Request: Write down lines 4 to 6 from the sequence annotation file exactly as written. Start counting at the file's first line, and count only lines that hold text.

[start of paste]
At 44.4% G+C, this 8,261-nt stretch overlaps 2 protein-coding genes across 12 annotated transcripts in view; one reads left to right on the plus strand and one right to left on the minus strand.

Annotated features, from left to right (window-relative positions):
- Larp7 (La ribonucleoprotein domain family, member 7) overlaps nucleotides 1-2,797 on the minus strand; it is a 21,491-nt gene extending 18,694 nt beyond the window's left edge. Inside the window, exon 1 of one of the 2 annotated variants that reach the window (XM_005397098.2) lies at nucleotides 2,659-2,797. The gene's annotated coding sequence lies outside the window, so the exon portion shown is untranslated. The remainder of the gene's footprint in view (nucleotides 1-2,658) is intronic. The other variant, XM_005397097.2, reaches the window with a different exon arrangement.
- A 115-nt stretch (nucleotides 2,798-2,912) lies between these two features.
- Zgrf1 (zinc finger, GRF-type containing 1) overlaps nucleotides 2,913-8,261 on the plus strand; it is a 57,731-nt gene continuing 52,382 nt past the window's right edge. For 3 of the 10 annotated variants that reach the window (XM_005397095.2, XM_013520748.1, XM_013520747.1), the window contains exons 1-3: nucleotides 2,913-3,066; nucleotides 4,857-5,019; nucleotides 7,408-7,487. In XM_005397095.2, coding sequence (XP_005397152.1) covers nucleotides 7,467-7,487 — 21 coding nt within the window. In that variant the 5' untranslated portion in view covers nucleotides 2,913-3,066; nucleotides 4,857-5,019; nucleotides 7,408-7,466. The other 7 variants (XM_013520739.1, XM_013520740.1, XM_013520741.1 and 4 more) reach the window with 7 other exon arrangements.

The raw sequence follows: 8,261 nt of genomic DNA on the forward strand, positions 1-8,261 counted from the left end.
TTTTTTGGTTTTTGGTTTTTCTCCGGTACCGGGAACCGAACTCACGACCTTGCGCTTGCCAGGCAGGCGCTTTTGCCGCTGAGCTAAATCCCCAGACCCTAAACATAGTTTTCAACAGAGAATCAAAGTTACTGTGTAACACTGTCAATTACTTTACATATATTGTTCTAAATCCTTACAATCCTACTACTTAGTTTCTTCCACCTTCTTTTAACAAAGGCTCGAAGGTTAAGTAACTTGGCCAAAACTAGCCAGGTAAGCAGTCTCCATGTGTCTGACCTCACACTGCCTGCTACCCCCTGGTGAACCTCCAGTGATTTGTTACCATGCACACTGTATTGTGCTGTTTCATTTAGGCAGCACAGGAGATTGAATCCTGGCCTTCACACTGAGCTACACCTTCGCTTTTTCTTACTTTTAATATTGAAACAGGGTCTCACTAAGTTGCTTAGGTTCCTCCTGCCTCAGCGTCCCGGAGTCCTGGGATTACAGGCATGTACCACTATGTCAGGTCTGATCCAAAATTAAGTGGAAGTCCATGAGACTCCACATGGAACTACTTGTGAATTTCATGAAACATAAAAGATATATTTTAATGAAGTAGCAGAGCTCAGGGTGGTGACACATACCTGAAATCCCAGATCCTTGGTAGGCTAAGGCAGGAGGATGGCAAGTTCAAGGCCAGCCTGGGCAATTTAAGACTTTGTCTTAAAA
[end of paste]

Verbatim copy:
- A 115-nt stretch (nucleotides 2,798-2,912) lies between these two features.
- Zgrf1 (zinc finger, GRF-type containing 1) overlaps nucleotides 2,913-8,261 on the plus strand; it is a 57,731-nt gene continuing 52,382 nt past the window's right edge. For 3 of the 10 annotated variants that reach the window (XM_005397095.2, XM_013520748.1, XM_013520747.1), the window contains exons 1-3: nucleotides 2,913-3,066; nucleotides 4,857-5,019; nucleotides 7,408-7,487. In XM_005397095.2, coding sequence (XP_005397152.1) covers nucleotides 7,467-7,487 — 21 coding nt within the window. In that variant the 5' untranslated portion in view covers nucleotides 2,913-3,066; nucleotides 4,857-5,019; nucleotides 7,408-7,466. The other 7 variants (XM_013520739.1, XM_013520740.1, XM_013520741.1 and 4 more) reach the window with 7 other exon arrangements.

The raw sequence follows: 8,261 nt of genomic DNA on the forward strand, positions 1-8,261 counted from the left end.